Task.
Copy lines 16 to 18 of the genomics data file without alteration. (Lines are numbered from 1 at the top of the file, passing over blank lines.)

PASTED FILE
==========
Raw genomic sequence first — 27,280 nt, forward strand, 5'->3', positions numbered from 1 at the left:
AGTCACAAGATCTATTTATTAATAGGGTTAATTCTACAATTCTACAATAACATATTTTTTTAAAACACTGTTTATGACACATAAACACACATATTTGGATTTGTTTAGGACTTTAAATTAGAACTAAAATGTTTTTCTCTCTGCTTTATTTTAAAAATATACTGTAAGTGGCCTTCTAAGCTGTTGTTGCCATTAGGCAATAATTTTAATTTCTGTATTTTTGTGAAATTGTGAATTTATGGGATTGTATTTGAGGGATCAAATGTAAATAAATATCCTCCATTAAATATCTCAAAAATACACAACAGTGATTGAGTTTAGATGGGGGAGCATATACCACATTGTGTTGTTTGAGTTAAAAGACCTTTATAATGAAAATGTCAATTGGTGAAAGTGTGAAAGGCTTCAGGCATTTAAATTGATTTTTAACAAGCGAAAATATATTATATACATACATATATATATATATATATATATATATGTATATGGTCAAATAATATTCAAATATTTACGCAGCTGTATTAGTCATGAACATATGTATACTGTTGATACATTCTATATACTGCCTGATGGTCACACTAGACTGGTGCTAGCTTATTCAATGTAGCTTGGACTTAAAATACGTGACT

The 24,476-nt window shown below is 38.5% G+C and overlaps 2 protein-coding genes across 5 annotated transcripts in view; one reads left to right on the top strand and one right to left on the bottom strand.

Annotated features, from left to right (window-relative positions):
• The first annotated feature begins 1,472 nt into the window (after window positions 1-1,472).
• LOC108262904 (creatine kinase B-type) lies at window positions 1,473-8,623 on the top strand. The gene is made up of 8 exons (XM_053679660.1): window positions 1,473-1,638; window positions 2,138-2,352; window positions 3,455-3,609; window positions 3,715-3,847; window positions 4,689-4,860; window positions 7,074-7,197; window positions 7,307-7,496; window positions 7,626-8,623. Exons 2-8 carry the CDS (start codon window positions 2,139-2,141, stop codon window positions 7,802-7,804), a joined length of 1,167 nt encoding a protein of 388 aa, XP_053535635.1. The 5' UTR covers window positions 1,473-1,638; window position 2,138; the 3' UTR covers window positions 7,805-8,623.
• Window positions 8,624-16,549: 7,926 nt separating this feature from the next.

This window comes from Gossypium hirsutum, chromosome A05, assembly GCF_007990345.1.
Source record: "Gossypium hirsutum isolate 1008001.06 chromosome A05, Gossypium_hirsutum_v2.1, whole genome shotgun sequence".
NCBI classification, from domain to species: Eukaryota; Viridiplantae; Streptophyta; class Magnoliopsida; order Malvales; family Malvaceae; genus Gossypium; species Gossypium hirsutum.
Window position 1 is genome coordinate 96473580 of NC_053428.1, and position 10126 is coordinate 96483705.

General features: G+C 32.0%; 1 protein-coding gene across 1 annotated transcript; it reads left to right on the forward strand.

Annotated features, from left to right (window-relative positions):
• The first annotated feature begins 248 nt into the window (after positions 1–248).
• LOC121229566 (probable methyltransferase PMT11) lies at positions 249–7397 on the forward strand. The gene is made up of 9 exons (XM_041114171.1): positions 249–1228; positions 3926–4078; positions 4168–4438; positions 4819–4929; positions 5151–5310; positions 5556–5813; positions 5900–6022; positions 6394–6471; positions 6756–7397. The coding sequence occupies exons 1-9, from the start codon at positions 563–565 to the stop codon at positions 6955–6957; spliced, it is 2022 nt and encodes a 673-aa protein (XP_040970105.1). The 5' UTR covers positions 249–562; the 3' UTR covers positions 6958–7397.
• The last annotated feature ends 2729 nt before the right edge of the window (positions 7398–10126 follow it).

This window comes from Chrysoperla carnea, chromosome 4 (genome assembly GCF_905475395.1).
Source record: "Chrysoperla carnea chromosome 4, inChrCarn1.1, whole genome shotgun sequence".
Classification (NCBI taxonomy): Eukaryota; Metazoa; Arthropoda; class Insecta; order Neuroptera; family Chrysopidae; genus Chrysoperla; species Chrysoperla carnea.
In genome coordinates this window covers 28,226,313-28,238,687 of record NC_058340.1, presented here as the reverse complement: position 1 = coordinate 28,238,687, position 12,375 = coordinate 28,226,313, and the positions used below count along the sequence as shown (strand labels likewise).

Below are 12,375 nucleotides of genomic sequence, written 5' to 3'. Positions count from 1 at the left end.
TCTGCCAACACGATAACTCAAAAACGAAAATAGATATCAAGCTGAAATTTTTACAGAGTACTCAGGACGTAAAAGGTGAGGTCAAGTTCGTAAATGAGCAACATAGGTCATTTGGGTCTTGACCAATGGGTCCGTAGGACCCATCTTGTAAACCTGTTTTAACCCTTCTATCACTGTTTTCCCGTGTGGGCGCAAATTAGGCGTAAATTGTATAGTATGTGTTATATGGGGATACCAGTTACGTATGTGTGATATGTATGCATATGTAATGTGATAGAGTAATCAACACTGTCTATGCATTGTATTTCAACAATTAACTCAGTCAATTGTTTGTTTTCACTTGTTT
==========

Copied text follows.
• The last annotated feature ends 2729 nt before the right edge of the window (positions 7398–10126 follow it).

This window comes from Chrysoperla carnea, chromosome 4 (genome assembly GCF_905475395.1).
Source record: "Chrysoperla carnea chromosome 4, inChrCarn1.1, whole genome shotgun sequence".